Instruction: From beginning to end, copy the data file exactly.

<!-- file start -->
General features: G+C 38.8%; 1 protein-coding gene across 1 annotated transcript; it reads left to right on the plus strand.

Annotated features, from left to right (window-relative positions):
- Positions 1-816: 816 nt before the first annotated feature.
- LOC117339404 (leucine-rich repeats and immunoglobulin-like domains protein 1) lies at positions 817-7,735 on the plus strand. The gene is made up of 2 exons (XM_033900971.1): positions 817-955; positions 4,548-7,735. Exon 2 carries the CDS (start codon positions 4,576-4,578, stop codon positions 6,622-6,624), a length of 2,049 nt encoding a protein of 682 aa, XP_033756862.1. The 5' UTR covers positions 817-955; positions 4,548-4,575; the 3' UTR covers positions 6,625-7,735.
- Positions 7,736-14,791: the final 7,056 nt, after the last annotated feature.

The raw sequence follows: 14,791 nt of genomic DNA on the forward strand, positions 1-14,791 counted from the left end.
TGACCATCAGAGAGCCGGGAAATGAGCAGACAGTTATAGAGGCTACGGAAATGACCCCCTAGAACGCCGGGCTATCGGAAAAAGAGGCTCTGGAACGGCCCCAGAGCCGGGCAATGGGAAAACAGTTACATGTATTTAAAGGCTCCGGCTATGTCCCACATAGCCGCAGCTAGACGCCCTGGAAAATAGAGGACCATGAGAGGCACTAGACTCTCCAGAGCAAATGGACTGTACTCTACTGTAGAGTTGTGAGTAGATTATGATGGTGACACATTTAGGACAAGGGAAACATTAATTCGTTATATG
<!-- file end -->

General features: G+C 38.8%; 1 protein-coding gene across 1 annotated transcript; it reads left to right on the plus strand.

Annotated features, from left to right (window-relative positions):
- Positions 1-816: 816 nt before the first annotated feature.
- LOC117339404 (leucine-rich repeats and immunoglobulin-like domains protein 1) lies at positions 817-7,735 on the plus strand. The gene is made up of 2 exons (XM_033900971.1): positions 817-955; positions 4,548-7,735. Exon 2 carries the CDS (start codon positions 4,576-4,578, stop codon positions 6,622-6,624), a length of 2,049 nt encoding a protein of 682 aa, XP_033756862.1. The 5' UTR covers positions 817-955; positions 4,548-4,575; the 3' UTR covers positions 6,625-7,735.
- Positions 7,736-14,791: the final 7,056 nt, after the last annotated feature.

The raw sequence follows: 14,791 nt of genomic DNA on the forward strand, positions 1-14,791 counted from the left end.
TGACCATCAGAGAGCCGGGAAATGAGCAGACAGTTATAGAGGCTACGGAAATGACCCCCTAGAACGCCGGGCTATCGGAAAAAGAGGCTCTGGAACGGCCCCAGAGCCGGGCAATGGGAAAACAGTTACATGTATTTAAAGGCTCCGGCTATGTCCCACATAGCCGCAGCTAGACGCCCTGGAAAATAGAGGACCATGAGAGGCACTAGACTCTCCAGAGCAAATGGACTGTACTCTACTGTAGAGTTGTGAGTAGATTATGATGGTGACACATTTAGGACAAGGGAAACATTAATTCGTTATATG